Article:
The doctrines of divine participation and possession are key principles when it comes to the Christian life. This comes about by sanctifying grace, and through sanctifying grace we become partakers in the divine nature. The doctrines of participation and election are found in many places within sacred scripture. One such verse is 1 Corinthians 6:19 which states, “Or do you not know that your body is a temple of the Holy Spirit within you, which you have from God, and that you are not your own” (NRSV)? The Gospel of John, other Pauline epistles, and the first letter of John also describe the indwelling of God.
The early church fathers taught that to participate and began when one is baptized (Gleason 126). This is when sanctifying grace takes over the soul. The unbaptized soul is not capable being possessed by the Divine, but at baptism we become “Christ-bearers” (Gleason 126). St. Augustine also echoes this idea of the indwelling of God. He makes the point that all of creation points to the glory and divinity of God. However, God only dwells in certain things. Those who are not Christians and are not in a state of grace are indwelled with Christ.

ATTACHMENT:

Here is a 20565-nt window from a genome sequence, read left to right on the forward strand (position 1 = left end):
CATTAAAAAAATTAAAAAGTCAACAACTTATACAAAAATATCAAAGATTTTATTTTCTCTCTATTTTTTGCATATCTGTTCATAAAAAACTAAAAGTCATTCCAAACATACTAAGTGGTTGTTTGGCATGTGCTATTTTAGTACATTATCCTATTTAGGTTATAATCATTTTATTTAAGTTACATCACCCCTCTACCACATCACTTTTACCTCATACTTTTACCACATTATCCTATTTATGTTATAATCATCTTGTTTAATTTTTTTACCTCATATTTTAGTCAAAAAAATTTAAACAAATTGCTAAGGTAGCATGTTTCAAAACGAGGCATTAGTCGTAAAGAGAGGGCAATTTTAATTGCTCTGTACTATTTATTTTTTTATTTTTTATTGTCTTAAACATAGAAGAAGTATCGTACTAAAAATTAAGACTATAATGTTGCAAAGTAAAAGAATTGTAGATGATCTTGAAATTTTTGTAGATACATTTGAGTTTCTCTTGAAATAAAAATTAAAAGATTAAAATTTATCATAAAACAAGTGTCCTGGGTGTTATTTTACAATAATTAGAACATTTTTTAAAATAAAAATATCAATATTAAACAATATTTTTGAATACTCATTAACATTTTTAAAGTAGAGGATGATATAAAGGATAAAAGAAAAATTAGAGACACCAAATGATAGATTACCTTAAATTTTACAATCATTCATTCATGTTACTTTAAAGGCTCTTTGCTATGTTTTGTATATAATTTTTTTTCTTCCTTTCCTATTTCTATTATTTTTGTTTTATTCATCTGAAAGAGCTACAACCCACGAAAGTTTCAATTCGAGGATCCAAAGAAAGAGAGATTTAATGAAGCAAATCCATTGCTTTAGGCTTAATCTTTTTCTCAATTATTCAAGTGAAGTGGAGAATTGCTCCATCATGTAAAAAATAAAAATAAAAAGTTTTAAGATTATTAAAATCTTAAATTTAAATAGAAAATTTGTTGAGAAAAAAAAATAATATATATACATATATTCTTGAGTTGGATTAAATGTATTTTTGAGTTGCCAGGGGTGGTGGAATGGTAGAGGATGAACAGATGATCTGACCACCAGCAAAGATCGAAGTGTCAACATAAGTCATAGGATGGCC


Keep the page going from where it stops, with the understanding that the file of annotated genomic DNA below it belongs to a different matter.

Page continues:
There was very little historical development from the end of the patristic era until the scholastic period. This is where St. Thomas Aquinas made the comparison with man and other parts of creation. Only man was created with in the image of God, with intelligence, and only man can be called sons of God and adopted through the gift of grace (Hardon Ch. 5). From there the Protestant reformers made taught the imputation of the merits of Christ and objected to the historic church teaching about perfection in the soul (Hardon Ch. 5). The Council of Trent tried to correct the damage done by the reformers. Trent reiterated church teaching and stated that the baptized were reborn and become friends of God (Hardon Ch. 5).
Gleason, R.W. Grace. New York: Shead & Ward, 1962.
Hardon, John. History and Theology of Grace. Ann Arbor, MI: Sapientia Press, 2005.